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CCN Brown Bag Series

Wednesday, March 20, 2019,

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  • Location: Wilson Hall • 111 21St Ave S • Nashville, TN 37240
  • Room: 115

Hojin Jang

Department of Psychology

Vanderbilt University

Visual crowding disrupts the cortical representation of letters in early visual areas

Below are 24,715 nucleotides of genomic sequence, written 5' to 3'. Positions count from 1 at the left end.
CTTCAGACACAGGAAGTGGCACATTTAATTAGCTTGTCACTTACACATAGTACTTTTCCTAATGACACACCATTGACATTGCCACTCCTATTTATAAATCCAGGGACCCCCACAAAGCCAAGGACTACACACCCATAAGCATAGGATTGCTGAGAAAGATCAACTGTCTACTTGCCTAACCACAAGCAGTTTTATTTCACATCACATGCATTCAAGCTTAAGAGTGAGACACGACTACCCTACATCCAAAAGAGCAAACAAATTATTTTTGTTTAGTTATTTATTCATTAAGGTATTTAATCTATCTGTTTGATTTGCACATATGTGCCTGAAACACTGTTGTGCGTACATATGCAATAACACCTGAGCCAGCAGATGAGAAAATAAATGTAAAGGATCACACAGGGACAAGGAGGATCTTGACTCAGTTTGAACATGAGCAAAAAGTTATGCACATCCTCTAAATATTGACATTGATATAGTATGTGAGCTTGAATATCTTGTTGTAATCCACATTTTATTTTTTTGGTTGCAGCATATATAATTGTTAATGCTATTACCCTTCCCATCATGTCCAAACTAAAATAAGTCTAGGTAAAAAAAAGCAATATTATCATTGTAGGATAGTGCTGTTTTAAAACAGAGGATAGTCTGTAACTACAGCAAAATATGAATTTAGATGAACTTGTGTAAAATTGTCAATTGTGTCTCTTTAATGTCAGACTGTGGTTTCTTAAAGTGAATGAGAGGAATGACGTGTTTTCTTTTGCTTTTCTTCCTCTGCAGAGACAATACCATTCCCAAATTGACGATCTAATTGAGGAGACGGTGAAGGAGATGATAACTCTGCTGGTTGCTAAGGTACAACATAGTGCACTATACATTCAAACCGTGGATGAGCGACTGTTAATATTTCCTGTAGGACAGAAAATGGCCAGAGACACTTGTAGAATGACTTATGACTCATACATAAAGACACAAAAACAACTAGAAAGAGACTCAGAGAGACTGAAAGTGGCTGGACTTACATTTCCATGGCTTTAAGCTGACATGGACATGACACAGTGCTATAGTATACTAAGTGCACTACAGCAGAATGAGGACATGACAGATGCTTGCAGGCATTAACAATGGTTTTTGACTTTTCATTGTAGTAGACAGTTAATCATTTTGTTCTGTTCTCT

Real-world environments are often highly cluttered, presenting a challenge to our visual system. In particular, our ability to recognize an object in the periphery can be severely impaired by the presence of neighboring distractors, especially when those distractors share similar visual features with the target. Although crowding has been found to suppress the amplitude of responses in the early visual cortex, it is less clear as to whether crowding might impair the quality of information represented in these early areas. In this study, we relied on high-field, high-resolution fMRI at 7 Tesla to investigate the cortical representation of letters and digits in crowded and uncrowded viewing conditions. A digital-clock format with seven possible line segments was used to present numbers (‘3’, ‘4’, ‘7’, and ‘9’ in this study) and letters (‘E’, ‘h’, ‘J’, and ‘P’). In the crowded condition, the target letter/digit presented was presented with flanking stimuli that shared the same luminance polarity, whereas in the uncrowded flanker condition, the flankers were presented with the opposite luminance polarity. Results from 3 participants showed suppressed fMRI responses for crowded as compared to uncrowded targets, consistent with previous fMRI studies. To examine the quality of cortical representations, we applied pattern classification to letter/digit responses in individual visual areas and evaluated decoding accuracy using leave-one-run-out cross-validation. We found that decoding accuracy was significantly impaired on crowding runs, in comparison to uncrowded flanker runs and single-target runs. Moreover, we observed reduced functional connectivity between visual areas in the crowding condition, consistent with a previous report of crowding affecting functional connectivity (Freeman et al., 2011). Our results provide new evidence suggesting that when a target item is presented with visually similar flankers, the early visual representation of the target is disrupted and becomes less distinct due to mechanisms of crowding.